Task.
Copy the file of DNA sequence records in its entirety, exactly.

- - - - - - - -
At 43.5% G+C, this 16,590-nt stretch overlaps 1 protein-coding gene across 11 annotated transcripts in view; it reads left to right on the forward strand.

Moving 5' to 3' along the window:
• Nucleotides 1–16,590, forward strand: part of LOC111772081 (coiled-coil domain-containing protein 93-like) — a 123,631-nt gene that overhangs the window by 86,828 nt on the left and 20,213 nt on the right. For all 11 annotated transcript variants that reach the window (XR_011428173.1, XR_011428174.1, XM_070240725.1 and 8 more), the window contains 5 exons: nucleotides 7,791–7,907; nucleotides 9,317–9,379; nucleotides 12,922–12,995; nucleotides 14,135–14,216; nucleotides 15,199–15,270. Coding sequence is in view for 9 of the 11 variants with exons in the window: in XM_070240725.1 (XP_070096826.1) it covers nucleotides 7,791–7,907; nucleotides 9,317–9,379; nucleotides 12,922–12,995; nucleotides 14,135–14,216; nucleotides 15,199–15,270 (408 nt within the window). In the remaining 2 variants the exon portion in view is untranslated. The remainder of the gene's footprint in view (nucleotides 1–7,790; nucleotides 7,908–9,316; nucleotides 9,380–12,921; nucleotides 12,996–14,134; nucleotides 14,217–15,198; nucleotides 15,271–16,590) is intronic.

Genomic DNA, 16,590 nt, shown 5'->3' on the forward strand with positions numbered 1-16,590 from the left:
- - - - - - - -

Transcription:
At 43.5% G+C, this 16,590-nt stretch overlaps 1 protein-coding gene across 11 annotated transcripts in view; it reads left to right on the forward strand.

Moving 5' to 3' along the window:
• Nucleotides 1–16,590, forward strand: part of LOC111772081 (coiled-coil domain-containing protein 93-like) — a 123,631-nt gene that overhangs the window by 86,828 nt on the left and 20,213 nt on the right. For all 11 annotated transcript variants that reach the window (XR_011428173.1, XR_011428174.1, XM_070240725.1 and 8 more), the window contains 5 exons: nucleotides 7,791–7,907; nucleotides 9,317–9,379; nucleotides 12,922–12,995; nucleotides 14,135–14,216; nucleotides 15,199–15,270. Coding sequence is in view for 9 of the 11 variants with exons in the window: in XM_070240725.1 (XP_070096826.1) it covers nucleotides 7,791–7,907; nucleotides 9,317–9,379; nucleotides 12,922–12,995; nucleotides 14,135–14,216; nucleotides 15,199–15,270 (408 nt within the window). In the remaining 2 variants the exon portion in view is untranslated. The remainder of the gene's footprint in view (nucleotides 1–7,790; nucleotides 7,908–9,316; nucleotides 9,380–12,921; nucleotides 12,996–14,134; nucleotides 14,217–15,198; nucleotides 15,271–16,590) is intronic.

Genomic DNA, 16,590 nt, shown 5'->3' on the forward strand with positions numbered 1-16,590 from the left: